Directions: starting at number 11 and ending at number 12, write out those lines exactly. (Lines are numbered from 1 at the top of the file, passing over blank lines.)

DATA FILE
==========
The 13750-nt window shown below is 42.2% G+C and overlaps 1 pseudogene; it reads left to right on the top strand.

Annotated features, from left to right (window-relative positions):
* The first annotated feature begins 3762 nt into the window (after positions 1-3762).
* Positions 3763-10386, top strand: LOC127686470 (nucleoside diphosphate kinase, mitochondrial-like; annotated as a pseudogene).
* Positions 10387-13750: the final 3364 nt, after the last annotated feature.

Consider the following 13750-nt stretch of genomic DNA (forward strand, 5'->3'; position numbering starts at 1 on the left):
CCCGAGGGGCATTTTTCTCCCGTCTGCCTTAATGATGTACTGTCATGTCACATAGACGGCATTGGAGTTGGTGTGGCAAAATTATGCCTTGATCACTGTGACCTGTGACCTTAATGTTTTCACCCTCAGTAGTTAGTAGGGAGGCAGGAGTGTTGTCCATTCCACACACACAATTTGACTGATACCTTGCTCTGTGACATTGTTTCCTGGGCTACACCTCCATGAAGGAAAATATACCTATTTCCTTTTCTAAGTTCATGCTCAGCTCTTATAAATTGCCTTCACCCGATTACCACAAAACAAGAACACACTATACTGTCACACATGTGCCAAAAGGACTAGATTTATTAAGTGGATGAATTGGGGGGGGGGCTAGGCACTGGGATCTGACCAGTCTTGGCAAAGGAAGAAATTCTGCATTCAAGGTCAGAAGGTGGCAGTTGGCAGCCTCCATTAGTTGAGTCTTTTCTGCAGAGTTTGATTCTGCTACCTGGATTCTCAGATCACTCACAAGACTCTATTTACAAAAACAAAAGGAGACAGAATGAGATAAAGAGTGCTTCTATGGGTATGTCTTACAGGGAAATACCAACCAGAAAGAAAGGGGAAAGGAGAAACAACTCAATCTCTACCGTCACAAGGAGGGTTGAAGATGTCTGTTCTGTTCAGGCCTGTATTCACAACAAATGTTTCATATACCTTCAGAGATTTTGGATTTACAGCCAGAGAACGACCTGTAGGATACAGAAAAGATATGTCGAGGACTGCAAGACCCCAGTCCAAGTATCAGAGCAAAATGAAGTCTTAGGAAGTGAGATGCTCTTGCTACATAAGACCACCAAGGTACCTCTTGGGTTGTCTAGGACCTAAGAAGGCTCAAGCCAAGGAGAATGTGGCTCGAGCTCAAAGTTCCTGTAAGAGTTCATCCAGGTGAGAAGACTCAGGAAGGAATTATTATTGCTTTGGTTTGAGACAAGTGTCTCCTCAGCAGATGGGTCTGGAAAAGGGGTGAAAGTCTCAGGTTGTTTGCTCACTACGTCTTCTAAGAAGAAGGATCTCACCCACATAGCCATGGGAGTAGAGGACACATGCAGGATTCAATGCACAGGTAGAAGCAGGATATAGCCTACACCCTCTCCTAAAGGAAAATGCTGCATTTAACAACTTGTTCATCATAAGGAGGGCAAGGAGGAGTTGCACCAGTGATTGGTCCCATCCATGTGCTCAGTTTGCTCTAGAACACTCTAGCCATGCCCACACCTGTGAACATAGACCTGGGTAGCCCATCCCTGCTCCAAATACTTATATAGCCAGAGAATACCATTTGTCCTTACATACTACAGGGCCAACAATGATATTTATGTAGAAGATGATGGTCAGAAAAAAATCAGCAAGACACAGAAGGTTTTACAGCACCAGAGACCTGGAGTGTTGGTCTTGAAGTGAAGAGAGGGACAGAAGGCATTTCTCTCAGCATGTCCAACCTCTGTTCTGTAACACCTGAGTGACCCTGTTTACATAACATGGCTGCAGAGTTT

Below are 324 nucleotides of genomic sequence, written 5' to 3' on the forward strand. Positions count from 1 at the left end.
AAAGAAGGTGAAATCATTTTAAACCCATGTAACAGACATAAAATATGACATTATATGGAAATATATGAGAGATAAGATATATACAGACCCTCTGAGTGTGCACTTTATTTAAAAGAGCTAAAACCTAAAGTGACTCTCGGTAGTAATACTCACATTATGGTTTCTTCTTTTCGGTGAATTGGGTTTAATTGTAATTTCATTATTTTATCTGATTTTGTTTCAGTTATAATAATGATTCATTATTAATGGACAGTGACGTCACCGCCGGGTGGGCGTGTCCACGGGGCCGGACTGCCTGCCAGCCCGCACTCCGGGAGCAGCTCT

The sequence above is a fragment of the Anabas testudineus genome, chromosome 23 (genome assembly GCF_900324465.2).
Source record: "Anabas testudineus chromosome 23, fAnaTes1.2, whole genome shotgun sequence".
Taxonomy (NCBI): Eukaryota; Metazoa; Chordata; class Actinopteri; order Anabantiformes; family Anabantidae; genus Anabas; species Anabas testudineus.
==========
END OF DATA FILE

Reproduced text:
Source record: "Anabas testudineus chromosome 23, fAnaTes1.2, whole genome shotgun sequence".
Taxonomy (NCBI): Eukaryota; Metazoa; Chordata; class Actinopteri; order Anabantiformes; family Anabantidae; genus Anabas; species Anabas testudineus.